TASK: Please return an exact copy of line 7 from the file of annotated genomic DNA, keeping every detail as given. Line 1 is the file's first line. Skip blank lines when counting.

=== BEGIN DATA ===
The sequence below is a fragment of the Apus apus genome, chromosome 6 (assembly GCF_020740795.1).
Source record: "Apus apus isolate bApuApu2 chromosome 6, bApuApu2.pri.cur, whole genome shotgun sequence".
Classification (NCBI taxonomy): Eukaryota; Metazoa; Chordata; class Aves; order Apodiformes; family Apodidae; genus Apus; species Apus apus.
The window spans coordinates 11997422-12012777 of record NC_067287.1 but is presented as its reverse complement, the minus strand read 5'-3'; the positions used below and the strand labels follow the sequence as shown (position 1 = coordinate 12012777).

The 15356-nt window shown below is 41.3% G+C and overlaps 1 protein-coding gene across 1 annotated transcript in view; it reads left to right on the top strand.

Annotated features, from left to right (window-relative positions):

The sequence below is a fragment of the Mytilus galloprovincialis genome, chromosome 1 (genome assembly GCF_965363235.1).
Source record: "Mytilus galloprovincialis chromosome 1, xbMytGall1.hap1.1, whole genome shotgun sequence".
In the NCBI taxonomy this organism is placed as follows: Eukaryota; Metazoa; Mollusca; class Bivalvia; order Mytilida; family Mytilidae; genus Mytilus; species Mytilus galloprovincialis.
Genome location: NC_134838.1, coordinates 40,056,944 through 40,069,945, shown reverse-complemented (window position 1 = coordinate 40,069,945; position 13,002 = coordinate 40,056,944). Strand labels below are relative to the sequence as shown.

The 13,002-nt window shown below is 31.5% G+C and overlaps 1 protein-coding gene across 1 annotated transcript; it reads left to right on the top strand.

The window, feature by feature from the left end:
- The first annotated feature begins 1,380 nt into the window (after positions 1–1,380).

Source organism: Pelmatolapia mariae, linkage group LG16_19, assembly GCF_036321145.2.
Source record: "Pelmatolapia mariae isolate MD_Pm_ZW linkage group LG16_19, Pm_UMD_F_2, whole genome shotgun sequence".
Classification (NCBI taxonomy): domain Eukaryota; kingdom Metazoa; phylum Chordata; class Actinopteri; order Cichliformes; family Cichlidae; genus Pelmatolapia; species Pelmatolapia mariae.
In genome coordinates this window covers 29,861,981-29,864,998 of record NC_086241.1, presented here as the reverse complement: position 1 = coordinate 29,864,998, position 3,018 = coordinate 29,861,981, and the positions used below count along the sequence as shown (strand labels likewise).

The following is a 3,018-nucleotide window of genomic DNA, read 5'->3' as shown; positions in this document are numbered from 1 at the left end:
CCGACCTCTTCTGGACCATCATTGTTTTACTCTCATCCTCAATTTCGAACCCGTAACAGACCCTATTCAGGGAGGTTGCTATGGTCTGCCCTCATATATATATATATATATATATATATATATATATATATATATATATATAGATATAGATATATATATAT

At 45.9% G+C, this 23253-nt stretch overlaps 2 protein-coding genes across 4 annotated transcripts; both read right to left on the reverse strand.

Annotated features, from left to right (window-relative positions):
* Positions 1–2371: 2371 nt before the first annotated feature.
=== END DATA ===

The sequence below is a fragment of the Mytilus galloprovincialis genome, chromosome 1 (genome assembly GCF_965363235.1).